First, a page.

"Je vois..." I sympathized with my belle-mère as we held our sore jaws in our hands while our own teeth went crack-crack over yet another missed pit. But that didn't stop us from savoring the latest bocal de bonheur, and raising a toast to la petite voisine Janine.

French Vocabulary

le paquebot = liner, steamship
le Maroc = Morocco
la petite voisine, le petit voisin = term of endearment for "little neighbor"
le pot = jar
le mélange = mixture
la tapenade = olive paste made from crushed olives, capers, anchovies, garlic, lemon juice and olive oil
le bonheur = happiness
le noyau = pit
je vois = I see
la belle-mère = mother-in-law
le bocal de bonheur = jar of happiness


This story may need a name change ("noyau" or "pit" doesn't capture the theme, which is on helping another, or sharing. "Solidaire" might be good, but it's so similar to the English "solidarity". How about "Tapenade"? or would "Bonheur" be the most fitting, for happiness can be as simple as sharing a simple culinary chore). Any suggestions welcome. Thanks for pointing out any typos, in French or in English, and any other rough spots or inconsistencies! Click here to comment.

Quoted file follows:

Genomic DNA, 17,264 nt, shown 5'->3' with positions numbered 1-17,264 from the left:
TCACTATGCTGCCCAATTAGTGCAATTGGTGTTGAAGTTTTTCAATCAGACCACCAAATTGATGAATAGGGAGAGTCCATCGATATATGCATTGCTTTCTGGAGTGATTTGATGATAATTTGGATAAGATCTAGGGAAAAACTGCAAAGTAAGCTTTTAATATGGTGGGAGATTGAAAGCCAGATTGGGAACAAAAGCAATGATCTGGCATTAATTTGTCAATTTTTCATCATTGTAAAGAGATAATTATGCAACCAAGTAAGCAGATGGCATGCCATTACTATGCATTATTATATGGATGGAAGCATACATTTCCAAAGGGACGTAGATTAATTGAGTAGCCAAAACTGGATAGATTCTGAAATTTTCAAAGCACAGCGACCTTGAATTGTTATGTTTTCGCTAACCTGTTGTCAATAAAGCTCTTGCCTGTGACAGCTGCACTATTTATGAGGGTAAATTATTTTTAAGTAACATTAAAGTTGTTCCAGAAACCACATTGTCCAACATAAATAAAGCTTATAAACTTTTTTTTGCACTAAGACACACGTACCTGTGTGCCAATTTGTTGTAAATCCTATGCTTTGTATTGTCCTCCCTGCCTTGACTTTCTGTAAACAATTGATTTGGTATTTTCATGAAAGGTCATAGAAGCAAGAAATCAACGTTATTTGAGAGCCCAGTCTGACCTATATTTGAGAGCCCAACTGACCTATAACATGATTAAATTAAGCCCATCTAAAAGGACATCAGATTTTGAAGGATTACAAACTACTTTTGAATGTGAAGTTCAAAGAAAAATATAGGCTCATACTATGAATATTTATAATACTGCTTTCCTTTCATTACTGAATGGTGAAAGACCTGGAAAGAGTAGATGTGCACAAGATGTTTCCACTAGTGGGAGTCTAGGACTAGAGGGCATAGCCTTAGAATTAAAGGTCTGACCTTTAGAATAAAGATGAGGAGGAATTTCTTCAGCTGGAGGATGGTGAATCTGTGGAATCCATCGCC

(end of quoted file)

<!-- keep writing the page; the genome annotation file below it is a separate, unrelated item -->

Listen: hear the word noyau pronounced: Download noyau2.wav

le noyau familial = the family unit
cracher un noyau = to spit out a pit.
des fruits à noyaux = stone-fruit
électrons autour du noyau = electrons around the nucleus

La vie est une cerise. La mort est un noyau. L'amour un cerisier.
Life is a cherry. Death is a pit. Love is a cherry tree.
 --Jacques Prévert

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Sounds fine to me. Sandra


"Tapenade de Bonheur" seems like an good title to me.

Sarah LaBelle

bon voisinage

is a very good title too


Marijcke Jongbloed

last sentence: does one 'toast to' or just 'toast'? (english is not my first language...)

Lynn at Southern Fried French